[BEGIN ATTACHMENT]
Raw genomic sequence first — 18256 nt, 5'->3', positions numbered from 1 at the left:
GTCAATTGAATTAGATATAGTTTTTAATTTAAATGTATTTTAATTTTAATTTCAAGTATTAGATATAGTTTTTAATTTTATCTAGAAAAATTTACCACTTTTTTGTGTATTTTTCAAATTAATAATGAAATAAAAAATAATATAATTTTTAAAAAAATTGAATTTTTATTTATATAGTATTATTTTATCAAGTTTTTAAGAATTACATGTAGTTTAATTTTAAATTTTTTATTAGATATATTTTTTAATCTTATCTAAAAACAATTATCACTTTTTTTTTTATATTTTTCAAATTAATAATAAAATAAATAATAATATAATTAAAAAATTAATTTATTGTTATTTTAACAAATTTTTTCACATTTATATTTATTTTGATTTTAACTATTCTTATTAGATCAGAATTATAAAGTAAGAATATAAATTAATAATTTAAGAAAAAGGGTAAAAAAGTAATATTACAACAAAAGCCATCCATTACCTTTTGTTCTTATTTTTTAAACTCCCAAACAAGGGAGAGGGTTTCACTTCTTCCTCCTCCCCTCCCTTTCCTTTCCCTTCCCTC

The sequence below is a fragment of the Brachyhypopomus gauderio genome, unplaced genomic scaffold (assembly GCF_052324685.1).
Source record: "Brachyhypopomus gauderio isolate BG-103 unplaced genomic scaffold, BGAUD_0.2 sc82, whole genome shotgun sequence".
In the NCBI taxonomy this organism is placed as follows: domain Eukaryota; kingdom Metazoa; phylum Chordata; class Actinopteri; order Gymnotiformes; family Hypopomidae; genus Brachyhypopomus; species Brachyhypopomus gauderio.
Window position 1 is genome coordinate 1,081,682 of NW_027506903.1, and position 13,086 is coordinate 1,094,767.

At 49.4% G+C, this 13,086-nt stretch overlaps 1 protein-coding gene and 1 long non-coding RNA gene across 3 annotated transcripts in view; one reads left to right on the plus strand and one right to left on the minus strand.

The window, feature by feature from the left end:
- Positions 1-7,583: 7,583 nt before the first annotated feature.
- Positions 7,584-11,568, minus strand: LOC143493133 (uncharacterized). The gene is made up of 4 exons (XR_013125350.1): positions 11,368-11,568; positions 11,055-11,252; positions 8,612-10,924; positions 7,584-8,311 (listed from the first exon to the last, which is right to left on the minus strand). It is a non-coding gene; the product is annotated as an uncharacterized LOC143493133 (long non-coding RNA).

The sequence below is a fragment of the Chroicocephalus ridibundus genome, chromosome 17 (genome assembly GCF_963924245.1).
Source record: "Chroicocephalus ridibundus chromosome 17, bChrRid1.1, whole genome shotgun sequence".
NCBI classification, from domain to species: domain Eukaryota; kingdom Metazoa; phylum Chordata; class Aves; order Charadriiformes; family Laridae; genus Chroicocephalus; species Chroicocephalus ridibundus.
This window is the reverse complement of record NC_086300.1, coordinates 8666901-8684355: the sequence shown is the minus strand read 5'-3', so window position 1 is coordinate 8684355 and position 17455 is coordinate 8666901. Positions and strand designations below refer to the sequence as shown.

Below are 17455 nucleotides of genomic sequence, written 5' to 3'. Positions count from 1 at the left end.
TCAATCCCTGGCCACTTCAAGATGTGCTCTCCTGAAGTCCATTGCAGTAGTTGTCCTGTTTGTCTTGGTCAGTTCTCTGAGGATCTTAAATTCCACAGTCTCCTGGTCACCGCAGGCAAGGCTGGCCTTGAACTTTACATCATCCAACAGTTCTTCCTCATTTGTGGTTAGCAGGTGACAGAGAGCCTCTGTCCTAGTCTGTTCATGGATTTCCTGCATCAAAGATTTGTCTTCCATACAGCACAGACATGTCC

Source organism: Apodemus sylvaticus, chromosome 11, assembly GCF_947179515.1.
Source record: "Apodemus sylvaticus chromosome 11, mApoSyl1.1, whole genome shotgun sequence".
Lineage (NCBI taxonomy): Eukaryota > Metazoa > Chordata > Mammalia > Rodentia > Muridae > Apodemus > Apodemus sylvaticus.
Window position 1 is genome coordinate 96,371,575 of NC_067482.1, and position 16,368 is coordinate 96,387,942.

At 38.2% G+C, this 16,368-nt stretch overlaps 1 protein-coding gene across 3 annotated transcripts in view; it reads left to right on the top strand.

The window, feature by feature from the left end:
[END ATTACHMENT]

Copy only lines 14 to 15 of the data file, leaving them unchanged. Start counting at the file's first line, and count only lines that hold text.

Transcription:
This window is the reverse complement of record NC_086300.1, coordinates 8666901-8684355: the sequence shown is the minus strand read 5'-3', so window position 1 is coordinate 8684355 and position 17455 is coordinate 8666901. Positions and strand designations below refer to the sequence as shown.

Below are 17455 nucleotides of genomic sequence, written 5' to 3'. Positions count from 1 at the left end.